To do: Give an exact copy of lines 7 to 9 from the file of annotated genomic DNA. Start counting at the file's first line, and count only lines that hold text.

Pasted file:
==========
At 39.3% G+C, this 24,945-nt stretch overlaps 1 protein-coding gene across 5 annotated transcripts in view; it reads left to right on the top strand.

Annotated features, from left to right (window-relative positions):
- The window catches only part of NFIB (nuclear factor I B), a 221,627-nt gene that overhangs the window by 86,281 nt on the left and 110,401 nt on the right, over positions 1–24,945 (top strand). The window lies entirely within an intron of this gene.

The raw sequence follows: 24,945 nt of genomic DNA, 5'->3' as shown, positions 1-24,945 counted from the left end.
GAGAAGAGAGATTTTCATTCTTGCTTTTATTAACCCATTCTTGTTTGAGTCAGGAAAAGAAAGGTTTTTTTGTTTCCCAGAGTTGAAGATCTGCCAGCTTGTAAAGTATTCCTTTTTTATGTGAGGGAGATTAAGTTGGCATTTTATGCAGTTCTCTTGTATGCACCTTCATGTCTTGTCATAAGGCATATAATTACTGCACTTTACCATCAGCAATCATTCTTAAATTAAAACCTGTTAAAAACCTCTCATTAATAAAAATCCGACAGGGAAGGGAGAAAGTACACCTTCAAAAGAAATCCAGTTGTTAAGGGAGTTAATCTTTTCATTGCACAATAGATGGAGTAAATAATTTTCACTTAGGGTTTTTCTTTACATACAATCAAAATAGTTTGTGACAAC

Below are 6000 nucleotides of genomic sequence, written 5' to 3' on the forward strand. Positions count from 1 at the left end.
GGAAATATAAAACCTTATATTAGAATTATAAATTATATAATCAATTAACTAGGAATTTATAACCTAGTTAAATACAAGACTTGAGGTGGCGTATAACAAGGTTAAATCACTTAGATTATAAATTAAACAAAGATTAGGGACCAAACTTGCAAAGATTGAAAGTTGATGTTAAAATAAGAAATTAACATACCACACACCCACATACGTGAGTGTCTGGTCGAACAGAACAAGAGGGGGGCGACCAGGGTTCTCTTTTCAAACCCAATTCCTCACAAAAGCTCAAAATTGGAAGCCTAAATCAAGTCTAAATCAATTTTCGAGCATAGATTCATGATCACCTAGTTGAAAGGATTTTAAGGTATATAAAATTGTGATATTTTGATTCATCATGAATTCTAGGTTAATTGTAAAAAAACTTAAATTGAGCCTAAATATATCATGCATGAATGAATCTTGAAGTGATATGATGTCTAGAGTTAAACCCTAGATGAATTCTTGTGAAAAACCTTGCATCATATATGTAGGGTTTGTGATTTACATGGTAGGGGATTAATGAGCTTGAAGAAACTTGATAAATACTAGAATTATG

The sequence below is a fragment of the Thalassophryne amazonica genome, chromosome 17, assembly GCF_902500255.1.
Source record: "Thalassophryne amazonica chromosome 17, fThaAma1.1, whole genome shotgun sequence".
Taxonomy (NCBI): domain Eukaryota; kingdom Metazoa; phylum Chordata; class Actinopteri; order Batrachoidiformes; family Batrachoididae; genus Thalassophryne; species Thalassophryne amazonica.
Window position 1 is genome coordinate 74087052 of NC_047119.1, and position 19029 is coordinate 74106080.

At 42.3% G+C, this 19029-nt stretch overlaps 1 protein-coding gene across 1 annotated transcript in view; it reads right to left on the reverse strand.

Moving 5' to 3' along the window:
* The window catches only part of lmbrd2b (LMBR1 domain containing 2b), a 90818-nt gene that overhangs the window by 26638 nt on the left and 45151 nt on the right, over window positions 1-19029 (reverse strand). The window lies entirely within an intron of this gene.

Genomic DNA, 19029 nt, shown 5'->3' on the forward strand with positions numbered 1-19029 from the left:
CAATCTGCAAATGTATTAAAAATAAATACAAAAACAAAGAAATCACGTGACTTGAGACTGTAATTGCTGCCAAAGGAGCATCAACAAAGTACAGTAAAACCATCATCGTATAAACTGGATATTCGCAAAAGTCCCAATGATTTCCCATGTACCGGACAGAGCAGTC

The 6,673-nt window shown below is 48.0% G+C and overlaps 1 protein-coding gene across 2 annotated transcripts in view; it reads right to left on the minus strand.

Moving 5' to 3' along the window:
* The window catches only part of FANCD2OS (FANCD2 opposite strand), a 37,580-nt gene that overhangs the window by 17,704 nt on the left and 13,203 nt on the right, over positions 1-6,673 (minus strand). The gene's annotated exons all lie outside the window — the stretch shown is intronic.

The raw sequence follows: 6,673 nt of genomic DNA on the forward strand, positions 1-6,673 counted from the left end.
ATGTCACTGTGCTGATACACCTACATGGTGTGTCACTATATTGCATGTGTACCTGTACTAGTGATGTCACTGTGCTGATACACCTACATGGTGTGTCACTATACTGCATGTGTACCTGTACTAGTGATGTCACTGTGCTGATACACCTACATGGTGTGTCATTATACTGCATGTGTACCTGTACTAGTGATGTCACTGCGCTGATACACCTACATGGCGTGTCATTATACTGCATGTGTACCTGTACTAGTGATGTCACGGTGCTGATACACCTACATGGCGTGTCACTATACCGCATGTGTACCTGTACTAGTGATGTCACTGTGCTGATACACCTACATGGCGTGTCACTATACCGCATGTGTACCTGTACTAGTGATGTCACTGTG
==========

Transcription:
GGAAATATAAAACCTTATATTAGAATTATAAATTATATAATCAATTAACTAGGAATTTATAACCTAGTTAAATACAAGACTTGAGGTGGCGTATAACAAGGTTAAATCACTTAGATTATAAATTAAACAAAGATTAGGGACCAAACTTGCAAAGATTGAAAGTTGATGTTAAAATAAGAAATTAACATACCACACACCCACATACGTGAGTGTCTGGTCGAACAGAACAAGAGGGGGGCGACCAGGGTTCTCTTTTCAAACCCAATTCCTCACAAAAGCTCAAAATTGGAAGCCTAAATCAAGTCTAAATCAATTTTCGAGCATAGATTCATGATCACCTAGTTGAAAGGATTTTAAGGTATATAAAATTGTGATATTTTGATTCATCATGAATTCTAGGTTAATTGTAAAAAAACTTAAATTGAGCCTAAATATATCATGCATGAATGAATCTTGAAGTGATATGATGTCTAGAGTTAAACCCTAGATGAATTCTTGTGAAAAACCTTGCATCATATATGTAGGGTTTGTGATTTACATGGTAGGGGATTAATGAGCTTGAAGAAACTTGATAAATACTAGAATTATG

The sequence below is a fragment of the Thalassophryne amazonica genome, chromosome 17, assembly GCF_902500255.1.
Source record: "Thalassophryne amazonica chromosome 17, fThaAma1.1, whole genome shotgun sequence".